Crappie have a more compacted body than bass which averages a longer length. Crappies have one dorsal fin and freshwater bass have two dorsal fins close together which appear separated or notched.

Crappie and Bass Scientific Classifications, Families, Species

White crappie are from:

  • Family: Centrarchidae
  • Genus: Pomoxis
  • Species: P. annularis
  • Common nicknames: Goldring, silver perch, crappie

Black crappie are from:

  • Family: Centrarchidae
  • Genus: Pomoxis
  • Species: P. nigromaculatus
  • Common nicknames: Crappie

Spotted bass are from:

  • Family: Centrarchidae
  • Genus: Micropterus
  • Species: M. punctulatus
  • Common nicknames: Spotty, spots.

Smallmouth bass are from:

  • Family: Centrarchidae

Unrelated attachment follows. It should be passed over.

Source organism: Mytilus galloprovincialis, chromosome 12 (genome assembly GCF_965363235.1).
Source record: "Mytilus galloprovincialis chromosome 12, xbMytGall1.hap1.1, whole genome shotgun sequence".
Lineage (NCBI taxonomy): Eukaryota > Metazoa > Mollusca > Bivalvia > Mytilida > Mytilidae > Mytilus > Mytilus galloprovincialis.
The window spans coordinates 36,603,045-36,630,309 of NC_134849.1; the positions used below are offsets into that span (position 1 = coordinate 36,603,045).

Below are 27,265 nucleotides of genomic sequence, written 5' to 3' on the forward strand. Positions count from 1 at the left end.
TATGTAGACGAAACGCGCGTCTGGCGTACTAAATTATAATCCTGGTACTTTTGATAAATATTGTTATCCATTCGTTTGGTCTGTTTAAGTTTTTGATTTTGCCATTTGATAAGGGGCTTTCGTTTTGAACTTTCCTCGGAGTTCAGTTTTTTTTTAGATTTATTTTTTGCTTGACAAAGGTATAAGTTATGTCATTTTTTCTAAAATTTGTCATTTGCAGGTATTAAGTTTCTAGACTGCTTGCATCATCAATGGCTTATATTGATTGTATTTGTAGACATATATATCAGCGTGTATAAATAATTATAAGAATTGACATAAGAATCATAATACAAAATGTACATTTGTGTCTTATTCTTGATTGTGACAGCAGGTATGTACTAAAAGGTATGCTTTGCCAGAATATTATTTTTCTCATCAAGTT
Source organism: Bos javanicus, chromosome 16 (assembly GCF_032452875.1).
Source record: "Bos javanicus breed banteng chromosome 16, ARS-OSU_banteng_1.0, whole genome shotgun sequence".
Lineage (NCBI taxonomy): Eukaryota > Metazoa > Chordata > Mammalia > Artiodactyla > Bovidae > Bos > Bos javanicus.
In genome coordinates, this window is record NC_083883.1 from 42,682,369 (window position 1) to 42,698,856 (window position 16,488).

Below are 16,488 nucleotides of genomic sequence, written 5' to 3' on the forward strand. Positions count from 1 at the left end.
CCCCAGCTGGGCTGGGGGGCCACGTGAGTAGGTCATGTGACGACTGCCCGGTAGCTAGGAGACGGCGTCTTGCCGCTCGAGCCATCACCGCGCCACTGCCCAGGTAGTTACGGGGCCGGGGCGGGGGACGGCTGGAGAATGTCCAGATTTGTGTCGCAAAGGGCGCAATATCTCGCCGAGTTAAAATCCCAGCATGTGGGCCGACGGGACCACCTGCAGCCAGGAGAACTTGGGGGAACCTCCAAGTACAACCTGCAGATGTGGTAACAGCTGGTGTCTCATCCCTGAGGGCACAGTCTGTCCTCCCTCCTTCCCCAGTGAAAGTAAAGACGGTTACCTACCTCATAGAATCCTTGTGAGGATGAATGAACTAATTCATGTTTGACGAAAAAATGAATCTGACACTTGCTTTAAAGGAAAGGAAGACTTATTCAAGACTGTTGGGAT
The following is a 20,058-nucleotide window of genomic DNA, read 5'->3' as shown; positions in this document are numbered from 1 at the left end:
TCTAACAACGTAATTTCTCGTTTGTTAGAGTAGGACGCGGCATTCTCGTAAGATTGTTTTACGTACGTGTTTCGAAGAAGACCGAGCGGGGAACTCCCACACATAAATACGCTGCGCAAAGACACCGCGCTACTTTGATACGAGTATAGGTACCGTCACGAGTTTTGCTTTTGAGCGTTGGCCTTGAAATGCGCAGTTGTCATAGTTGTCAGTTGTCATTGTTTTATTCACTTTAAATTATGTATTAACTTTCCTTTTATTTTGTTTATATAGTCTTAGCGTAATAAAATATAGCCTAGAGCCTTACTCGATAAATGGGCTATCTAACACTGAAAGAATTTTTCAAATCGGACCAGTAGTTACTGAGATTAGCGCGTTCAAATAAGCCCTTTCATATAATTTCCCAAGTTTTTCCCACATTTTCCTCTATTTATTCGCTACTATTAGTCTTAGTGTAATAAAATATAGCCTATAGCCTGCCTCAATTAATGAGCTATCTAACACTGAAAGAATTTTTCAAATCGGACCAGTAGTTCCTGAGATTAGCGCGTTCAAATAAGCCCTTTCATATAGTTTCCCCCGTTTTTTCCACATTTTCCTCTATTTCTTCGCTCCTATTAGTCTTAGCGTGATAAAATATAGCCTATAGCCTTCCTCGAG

• Genus: Micropterus
  • Species: M. dolomieu
  • Common nicknames: Brown bass, brownie, small, bronze bass and bronze back.

Largemouth bass are from:

  • Family: Centrarchidae
  • Genus: Micropterus
  • Species: M. salmoides
  • Common nicknames: Green bass, bigmouth bass, largies, bucketmouth.
photo of crappie fish and bass
Black crappie (upper left), white crappie (upper right), smallmouth bass (lower left), largemouth bass (lower right)

Crappie and Bass Habitats

White Crappie

  • White crappies are native to the Great Lakes, Hudson Bay and the Mississippi River basins from Canada, New York, South Dakota and Texas.
  • They can be found in lakes, reservoirs and rivers.
  • White crappie can be found in murky waters.

Black Crappie

  • Black crappies are native to Canada, eastern and the western United States.
  • Black crappies are found in lakes, reservoirs and rivers.
  • Black crappie prefer clear water over murky.

Spotted Bass